This article originally appeared on NJ Spotlight.
The federal Environmental Protection Agency is facing litigation once again over its purported failure to establish protective lead hazard standards for older housing and facilities where children gather, like schools and day-care centers.
A lawsuit brought by Earthjustice on behalf of community organizations and the Sierra Club faults the agency for adopting new standards this past June that fall short of determining the risks posed to children from peeling lead paint in homes and elsewhere.
“Trump’s EPA had a chance to follow mainstream science and correctly update these standards for children’s sake,’’ said Eve Gartner, Earthjustice attorney. “Instead it botched the opportunity and gave families a rule that falls far short of protecting children.’’
There is no safe level of lead exposure for children, according to the Centers for Disease Control, and about half a million children in the United States have levels of lead in their blood high enough to qualify as lead poisoning. Even in small amounts, lead can irreversibly damage kids with diminished I.Q., learning disabilities and impaired hearing.
Kids ‘being used as lead detectors’
Lead poisoning is a big issue in New Jersey, too, according to Phyliss Salowe-Kaye, executive director of New Jersey Citizen Action, one of the community organizations joining the lawsuit. “Our housing is so old; our schools are so old. Our kids are being used as lead detectors,’’ Salowe-Kay said.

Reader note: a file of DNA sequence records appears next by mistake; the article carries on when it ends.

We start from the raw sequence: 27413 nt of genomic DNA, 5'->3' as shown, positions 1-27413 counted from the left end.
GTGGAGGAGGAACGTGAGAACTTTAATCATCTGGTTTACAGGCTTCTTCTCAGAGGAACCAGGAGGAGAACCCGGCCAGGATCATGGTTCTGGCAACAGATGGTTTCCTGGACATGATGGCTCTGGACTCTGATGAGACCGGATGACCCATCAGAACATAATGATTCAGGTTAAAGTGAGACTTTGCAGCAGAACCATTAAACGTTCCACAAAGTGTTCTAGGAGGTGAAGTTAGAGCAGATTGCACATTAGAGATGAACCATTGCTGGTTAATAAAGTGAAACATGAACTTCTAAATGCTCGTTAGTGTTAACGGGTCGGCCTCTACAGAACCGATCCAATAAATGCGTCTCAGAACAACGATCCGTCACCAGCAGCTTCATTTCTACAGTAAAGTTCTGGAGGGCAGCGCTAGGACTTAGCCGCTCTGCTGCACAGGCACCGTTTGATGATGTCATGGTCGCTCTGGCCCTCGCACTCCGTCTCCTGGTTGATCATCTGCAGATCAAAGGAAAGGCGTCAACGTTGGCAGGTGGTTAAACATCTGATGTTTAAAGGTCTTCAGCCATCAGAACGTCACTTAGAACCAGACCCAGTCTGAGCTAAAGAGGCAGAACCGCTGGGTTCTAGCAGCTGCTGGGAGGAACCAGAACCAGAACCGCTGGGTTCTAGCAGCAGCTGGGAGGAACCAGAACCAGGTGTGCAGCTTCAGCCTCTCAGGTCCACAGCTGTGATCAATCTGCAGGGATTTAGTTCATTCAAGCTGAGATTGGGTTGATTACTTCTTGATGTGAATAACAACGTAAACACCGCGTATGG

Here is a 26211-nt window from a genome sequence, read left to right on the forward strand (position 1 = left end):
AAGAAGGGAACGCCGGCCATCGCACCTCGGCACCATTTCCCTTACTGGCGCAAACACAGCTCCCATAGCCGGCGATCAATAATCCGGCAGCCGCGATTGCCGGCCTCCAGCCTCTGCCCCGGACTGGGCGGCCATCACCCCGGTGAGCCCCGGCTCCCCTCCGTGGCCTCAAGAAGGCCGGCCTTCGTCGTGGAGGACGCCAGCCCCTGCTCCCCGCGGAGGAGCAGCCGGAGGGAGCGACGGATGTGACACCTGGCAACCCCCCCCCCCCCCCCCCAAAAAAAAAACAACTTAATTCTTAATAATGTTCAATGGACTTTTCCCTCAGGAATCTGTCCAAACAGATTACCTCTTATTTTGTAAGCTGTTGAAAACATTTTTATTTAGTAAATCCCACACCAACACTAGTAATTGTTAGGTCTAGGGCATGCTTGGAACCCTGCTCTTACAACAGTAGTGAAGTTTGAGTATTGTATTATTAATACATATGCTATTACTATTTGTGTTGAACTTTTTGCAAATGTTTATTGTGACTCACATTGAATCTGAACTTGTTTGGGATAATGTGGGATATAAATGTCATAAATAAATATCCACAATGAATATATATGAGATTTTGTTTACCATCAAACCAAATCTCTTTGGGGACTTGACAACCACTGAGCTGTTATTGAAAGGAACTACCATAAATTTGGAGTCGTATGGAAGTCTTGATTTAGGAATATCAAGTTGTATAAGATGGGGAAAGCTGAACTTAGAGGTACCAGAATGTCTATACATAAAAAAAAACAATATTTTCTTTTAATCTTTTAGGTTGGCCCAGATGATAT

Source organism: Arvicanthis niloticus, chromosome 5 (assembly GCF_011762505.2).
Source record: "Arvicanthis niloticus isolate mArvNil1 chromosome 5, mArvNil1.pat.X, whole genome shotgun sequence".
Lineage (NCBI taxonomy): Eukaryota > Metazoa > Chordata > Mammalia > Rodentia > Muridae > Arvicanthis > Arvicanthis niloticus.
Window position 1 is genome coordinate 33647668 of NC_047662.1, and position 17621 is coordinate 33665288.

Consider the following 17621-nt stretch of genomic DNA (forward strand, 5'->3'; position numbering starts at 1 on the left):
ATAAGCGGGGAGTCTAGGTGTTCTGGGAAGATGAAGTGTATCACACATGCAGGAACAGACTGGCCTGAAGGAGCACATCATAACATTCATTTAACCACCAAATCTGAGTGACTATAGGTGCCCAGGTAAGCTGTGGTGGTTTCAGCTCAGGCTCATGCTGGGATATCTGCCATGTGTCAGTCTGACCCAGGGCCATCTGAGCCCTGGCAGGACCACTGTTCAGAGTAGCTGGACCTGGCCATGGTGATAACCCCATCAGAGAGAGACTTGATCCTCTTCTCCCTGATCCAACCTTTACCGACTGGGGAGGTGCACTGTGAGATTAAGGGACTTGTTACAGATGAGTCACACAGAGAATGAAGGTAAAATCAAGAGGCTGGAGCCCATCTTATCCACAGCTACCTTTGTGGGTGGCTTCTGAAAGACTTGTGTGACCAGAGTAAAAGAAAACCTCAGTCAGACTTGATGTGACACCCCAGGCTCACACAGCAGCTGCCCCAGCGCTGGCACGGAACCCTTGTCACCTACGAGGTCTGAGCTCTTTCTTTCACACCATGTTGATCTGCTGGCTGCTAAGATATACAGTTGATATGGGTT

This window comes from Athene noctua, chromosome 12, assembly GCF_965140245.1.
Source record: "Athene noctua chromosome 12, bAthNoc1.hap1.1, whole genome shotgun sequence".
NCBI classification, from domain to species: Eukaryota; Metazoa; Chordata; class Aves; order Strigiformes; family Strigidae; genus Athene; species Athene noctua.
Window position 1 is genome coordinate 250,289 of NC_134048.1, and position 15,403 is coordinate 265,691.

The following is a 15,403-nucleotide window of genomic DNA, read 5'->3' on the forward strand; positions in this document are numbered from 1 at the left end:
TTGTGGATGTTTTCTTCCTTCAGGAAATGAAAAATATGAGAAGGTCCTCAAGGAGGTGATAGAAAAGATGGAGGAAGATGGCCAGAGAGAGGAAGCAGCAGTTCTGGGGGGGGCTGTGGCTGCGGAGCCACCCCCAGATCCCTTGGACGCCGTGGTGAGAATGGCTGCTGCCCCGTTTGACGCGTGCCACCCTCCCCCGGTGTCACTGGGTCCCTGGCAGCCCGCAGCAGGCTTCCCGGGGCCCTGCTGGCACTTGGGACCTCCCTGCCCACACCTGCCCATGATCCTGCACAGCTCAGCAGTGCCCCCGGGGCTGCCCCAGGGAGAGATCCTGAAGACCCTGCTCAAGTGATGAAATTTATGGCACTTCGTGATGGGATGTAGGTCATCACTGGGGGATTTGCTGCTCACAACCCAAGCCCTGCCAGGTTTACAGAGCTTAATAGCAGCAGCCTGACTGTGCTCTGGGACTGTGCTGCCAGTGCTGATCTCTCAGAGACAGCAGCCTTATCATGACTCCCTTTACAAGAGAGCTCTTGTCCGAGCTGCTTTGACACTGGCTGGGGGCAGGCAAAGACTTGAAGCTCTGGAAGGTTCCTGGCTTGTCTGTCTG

The biggest source of exposure to children comes from lead-based paint disintegrating over time and contaminated dust in homes and schools, although lead also accumulates in soil around these structures.
In New Jersey, as elsewhere, kids also are exposed to the contaminant in drinking water, primarily through lead leaching from lead-service lines leading into homes and schools. Earlier this year, the state Department of Environmental Protection projected itto replace all the lead-service lines in New Jersey that are compromised. No source of funding has been identified for that project.
One of the most common causes of lead poisoning in children is the ingestion of household dust containing lead from peeling paint. Yet, even under EPA’s new rules, 50 percent of children living in homes that meet the agency’s standards could develop blood levels above the health threshold, according to the coalition represented by Earthjustice.
EPA updated the rule in June as a result of an earlier Earthjustice lawsuit. A federal appeals court ordered the agency to update its dust lead hazard standard.